nonprofit grant tracking fundraising

June 28th, 2022 By admin 10 minutes read time

How to Track and Organize Grants for Nonprofits

One of the most important parts of running a nonprofit is the constant search for funds. 

Organizations often utilize donation campaigns, monthly fees, and sponsorships to meet their financial goals. And while these are all great practices, one of the best ways to get large funding for your nonprofit is through grants.

Often seen as a huge undertaking for nonprofits who already have limited time and resources, grants are sometimes overlooked by organizations in lieu of less laborious fundraising methods.

But it’s crucial that nonprofits don’t ignore this fantastic opportunity for fundraising. The work put into the grant process is almost always worth it once your organization is finally awarded that well-deserved grant.

And grants are only becoming a more and more viable form of acquiring funds for nonprofits. Since 2013, private foundation grant giving has increased year over year, and in 2020 more than $90 billion was awarded.

nonprofit grant tracking increase fundraising

With some strong organization and tracking methods, applying for grants can become a much more manageable process.

Keep reading to learn more about our tips for grants for nonprofits in 2022.

What Is a Grant?

A grant is an award given to a nonprofit organization (the grantseeker) by a foundation, government, or corporation (the grantmaker) to help further a philanthropic goal or mission. 

Grants are a very important fundraising tool, with nearly one out of every five nonprofits having received one before.

These awards are almost always cash funds that do not have to be paid back by the nonprofit organization. 

Sometimes the grantmaker specifies exactly how they want the nonprofit to utilize the awarded funds and in what timeframe. Other times, nonprofits are free to use their grant however and whenever their organization sees fit.

In order to be considered for a grant, nonprofits must source relevant grantmakers and grant opportunities. Then, the organization must create and submit a grant proposal. Typically, these proposals have to do with the reason you’re seeking a grant and how your organization would utilize the funds. Often grantmakers have specific questions or documents required in the application that grantseekers must address in order to even be considered for funding.

Grant proposals can be written by a staff member, but some organizations prefer to outsource this kind of work to a contractor. Some nonprofits even hire full-time grant writers, so they can submit numerous applications year-round.

The Importance of Grants for Nonprofits

Grants have many benefits when compared to other types of nonprofit fundraising. 

As opposed to individual donations and crowdfunding, grants are large gift amounts, which individual donors and supporters of your organization typically cannot give.

When compared to loans, grants also have a big advantage because they almost always do not need to be paid back.

It’s very important to have solid processes for grant-sourcing, writing, and applying because grants are a game of volume. The more you apply, the more likely you are to be awarded. In fact, almost 100% of organizations who applied to more than six grants were awarded at least one.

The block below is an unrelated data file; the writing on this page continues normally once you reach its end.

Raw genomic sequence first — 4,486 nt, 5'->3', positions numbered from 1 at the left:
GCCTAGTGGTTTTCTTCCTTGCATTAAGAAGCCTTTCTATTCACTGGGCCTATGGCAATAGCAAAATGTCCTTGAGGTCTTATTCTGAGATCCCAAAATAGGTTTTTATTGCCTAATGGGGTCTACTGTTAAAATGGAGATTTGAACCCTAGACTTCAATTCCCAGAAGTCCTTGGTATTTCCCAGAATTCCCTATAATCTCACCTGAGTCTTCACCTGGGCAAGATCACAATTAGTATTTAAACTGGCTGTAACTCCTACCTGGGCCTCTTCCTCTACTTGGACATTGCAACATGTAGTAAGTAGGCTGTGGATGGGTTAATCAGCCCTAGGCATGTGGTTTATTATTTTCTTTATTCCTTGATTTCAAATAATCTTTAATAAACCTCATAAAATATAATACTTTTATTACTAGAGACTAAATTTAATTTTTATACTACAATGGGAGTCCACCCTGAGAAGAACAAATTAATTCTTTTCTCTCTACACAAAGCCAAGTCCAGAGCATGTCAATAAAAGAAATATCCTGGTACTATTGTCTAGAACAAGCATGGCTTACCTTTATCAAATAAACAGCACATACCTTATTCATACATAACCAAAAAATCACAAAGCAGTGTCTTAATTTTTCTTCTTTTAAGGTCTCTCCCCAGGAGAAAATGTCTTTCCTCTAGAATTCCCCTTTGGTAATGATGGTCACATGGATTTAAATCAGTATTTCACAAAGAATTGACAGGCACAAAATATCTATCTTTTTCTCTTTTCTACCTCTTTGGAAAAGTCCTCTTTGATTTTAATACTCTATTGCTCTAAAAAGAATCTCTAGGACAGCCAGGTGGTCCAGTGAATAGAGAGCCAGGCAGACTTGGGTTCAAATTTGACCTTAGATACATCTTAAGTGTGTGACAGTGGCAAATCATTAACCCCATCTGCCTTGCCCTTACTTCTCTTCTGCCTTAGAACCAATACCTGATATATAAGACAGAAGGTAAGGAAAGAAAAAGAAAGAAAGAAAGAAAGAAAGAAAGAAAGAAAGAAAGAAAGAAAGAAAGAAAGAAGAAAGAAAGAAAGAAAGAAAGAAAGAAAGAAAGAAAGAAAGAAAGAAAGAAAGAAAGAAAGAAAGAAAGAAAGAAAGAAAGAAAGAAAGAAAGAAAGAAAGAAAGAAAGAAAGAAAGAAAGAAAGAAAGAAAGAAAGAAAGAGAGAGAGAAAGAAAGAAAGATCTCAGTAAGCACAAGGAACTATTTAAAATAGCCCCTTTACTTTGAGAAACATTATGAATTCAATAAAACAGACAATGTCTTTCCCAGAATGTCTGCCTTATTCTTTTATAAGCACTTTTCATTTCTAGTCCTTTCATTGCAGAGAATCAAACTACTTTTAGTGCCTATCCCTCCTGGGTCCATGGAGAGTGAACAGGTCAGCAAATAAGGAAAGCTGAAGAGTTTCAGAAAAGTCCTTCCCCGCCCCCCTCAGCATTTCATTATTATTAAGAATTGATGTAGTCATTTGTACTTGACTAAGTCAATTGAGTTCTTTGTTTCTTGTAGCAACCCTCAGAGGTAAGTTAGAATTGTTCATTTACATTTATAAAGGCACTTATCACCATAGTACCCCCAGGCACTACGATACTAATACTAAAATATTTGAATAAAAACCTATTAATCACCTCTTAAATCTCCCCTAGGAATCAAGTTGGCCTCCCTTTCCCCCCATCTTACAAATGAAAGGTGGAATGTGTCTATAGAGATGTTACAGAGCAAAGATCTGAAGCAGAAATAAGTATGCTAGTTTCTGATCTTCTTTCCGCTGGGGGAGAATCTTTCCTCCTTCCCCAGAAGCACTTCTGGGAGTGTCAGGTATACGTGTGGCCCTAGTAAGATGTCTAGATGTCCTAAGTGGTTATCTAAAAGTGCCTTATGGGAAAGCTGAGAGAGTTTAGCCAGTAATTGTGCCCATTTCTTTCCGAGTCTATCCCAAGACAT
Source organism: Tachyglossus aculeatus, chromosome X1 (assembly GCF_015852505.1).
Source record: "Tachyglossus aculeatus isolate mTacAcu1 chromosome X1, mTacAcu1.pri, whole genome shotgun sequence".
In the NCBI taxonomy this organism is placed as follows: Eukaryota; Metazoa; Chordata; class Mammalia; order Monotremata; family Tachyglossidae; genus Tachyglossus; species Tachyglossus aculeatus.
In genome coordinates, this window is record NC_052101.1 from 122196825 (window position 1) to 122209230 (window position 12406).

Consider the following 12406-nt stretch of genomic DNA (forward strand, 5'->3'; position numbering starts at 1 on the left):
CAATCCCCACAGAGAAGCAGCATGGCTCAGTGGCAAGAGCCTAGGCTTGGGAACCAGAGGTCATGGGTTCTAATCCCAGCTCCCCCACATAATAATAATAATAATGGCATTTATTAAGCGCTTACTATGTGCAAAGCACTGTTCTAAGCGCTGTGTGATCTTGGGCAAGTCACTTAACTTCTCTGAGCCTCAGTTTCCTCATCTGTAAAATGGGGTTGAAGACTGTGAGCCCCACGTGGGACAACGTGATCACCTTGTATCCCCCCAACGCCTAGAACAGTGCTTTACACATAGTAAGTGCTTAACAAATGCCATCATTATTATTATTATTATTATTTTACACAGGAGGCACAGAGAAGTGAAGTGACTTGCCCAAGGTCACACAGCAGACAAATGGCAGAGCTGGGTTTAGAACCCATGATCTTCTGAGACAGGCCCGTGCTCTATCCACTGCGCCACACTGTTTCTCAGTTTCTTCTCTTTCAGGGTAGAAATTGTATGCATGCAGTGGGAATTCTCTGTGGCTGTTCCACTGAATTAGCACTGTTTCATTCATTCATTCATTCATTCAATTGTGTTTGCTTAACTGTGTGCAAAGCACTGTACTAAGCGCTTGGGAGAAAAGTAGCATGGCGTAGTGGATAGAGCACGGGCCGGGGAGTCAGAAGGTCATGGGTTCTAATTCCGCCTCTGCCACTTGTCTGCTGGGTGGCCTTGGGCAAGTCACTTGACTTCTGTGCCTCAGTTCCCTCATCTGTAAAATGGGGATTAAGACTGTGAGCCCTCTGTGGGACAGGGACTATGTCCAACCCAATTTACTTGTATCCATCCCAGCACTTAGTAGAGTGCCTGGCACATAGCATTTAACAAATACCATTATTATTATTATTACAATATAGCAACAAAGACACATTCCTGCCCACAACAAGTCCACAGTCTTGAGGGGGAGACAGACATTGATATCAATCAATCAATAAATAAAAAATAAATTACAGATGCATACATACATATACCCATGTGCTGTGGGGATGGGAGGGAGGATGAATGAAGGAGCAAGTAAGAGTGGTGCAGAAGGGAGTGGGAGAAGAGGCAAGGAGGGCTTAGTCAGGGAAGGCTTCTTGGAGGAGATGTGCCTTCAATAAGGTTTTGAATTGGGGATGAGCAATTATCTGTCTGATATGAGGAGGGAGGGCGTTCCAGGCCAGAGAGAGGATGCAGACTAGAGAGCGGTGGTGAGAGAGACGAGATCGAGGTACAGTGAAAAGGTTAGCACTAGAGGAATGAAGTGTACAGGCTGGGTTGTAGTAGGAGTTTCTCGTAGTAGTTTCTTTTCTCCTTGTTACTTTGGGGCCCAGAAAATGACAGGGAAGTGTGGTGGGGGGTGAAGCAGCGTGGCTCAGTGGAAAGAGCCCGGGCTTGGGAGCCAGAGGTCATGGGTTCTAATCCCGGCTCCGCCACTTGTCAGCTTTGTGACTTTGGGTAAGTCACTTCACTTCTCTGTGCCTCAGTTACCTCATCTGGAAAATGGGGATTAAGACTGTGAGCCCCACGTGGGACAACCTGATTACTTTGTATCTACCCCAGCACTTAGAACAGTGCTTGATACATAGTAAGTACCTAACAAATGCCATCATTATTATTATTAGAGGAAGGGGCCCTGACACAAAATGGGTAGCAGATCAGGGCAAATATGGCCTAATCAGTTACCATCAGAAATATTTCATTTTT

And once you’ve received your first grant, it’s actually easier to receive more grants because your visibility and credibility have been established to grantmakers.

With so many clear benefits, it’s easy to see why grants are an important endeavour for many nonprofit organizations.

However, the obvious downside of this process is that there is often tough competition for each and every grant. That’s why it’s crucial to find the right grants for your organization, organize your application process, and submit a strong and well-thought-out proposal.

We’ll take you through the steps of submitting a solid grant proposal that will stand out from the crowd.

How to Find and Apply for Grants

Before you can begin crafting a grant proposal describing all the amazing things your organization does, you have to find one first! Every grant will have different application questions and requirements, so you need to source a grant and learn more about their grant proposal process before anything else.

Finding a grant

Often not concentrated on as much as the grant-writing process, grant-sourcing is actually arguably the most important step in creating a grant proposal.

You only want to spend time writing grants for the most promising grantmakers. That means that you must find foundations or corporations that align with your organization’s missions and values.

Grantmakers are much more likely to consider your application if you organization does work or holds values that match with their own. This can also be important to your supporters as well. If you were to receive funding from a foundation with contradictory values to your own, you may lose supporters and your reputation could be tarnished.

In a recent study, 91% of respondents said that they applied to grants for nonprofits in 2021. That’s a lot of competition.

If you’ve never applied for a grant before or are a small nonprofit, you have much higher chances if you apply for locally-based, smaller grants with a pool of fewer applicants. When you are able to successfully receive awards from these grantmakers, it will give you the experience and credibility you need to apply for those large, highly-competitive grants.